Almighty God cares for His people and is able and willing to help them.

My Response:
» Has God shown Himself to be a caring God?
» How should I respond to a mighty and caring God when I am afraid or in trouble?

Read in browser »

Denison Forum – Will al-Qaeda attack America again?

At this writing, as many as fifteen thousand Americans remain in Afghanistan after the Taliban’s takeover of the country. They have been urged to go to Hamid Karzai International Airport for evacuation out of the country, but the US is reportedly unable to provide transportation or guarantee them safe passage.

A Taliban spokesman promised that “nobody will be harmed in Afghanistan,” including Americans. However, their actions so far speak a very different message.

They faced their first street protests yesterday against their takeover of the country. When a crowd gathered in the northeastern city of Jalalabad, Taliban soldiers fired into them and beat protesters and journalists. At least two people were killed and a dozen injured.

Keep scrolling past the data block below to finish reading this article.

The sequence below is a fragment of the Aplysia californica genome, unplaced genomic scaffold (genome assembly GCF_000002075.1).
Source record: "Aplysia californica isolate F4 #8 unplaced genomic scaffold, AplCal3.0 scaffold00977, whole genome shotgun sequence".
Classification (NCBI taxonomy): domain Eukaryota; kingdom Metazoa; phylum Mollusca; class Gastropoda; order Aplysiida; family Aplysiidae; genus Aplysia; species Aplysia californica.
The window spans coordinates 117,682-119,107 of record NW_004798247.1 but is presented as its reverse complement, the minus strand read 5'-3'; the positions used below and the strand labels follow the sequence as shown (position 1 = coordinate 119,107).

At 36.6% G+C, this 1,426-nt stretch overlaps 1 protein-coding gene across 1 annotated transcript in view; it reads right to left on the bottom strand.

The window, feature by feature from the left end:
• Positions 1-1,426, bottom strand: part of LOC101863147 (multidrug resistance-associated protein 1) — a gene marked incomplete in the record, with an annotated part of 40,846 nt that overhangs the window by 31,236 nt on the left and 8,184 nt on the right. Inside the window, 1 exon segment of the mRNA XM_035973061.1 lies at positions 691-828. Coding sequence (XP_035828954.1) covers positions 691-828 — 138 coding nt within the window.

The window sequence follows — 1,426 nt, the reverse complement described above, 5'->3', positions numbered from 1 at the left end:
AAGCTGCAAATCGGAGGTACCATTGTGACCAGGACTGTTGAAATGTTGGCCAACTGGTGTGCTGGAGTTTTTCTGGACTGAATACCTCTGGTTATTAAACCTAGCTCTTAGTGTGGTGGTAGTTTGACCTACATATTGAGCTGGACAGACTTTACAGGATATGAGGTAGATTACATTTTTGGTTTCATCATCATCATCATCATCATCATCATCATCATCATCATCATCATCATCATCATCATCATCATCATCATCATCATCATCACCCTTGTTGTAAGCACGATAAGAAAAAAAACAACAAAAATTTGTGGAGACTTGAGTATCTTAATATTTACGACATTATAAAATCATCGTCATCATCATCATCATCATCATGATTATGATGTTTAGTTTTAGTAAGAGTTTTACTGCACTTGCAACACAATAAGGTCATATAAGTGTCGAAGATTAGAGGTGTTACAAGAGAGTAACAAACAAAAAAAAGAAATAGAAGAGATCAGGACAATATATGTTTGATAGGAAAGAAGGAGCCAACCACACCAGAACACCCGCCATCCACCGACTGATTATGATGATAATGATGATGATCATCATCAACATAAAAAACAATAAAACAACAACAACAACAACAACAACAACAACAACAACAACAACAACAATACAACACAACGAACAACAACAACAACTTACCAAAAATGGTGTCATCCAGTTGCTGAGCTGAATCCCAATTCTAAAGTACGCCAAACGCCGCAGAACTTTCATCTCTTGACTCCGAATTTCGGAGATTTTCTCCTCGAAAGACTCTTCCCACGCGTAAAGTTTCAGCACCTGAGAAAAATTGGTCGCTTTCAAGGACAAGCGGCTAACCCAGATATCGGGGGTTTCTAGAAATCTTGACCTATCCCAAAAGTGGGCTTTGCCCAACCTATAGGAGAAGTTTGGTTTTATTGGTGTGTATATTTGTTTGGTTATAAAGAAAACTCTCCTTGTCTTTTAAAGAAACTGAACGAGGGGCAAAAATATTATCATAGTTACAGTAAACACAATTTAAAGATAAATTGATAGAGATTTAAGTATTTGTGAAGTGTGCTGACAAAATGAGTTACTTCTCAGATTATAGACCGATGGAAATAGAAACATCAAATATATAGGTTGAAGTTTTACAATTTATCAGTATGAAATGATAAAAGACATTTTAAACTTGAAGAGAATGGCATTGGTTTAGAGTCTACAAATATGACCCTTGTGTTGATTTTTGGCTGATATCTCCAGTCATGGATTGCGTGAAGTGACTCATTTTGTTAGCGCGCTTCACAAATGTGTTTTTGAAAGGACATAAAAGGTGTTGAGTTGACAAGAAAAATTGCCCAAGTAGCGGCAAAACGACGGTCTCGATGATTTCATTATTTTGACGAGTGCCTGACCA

Taliban fighters recently executed twenty-two Afghan commandos as they tried to surrender. Earlier this month, they assassinated a presidential spokesman who was head of the government’s media and information center. A letter circulating recently listed activities forbidden by the Taliban, including girls banned from school, women confined to their homes and forced to wear a full hijab, boys forced to learn rote recitation of the Qur’an, and women banned from leaving their houses without a male relative.

With regard to Americans still trapped in Afghanistan, Walter Russell Mead writes in the Wall Street Journal that “Mr. Biden should worry about a repeat of Tehran in 1979.” He adds that “even if national Taliban authorities want to avoid a confrontation, with thousands of unprotected US and other foreign citizens scattered around a chaotic country, authorities in the capital may not be able to control radical factions or ransom-hungry groups of local fighters and criminal gangs.”

The history of al-Qaeda and the Taliban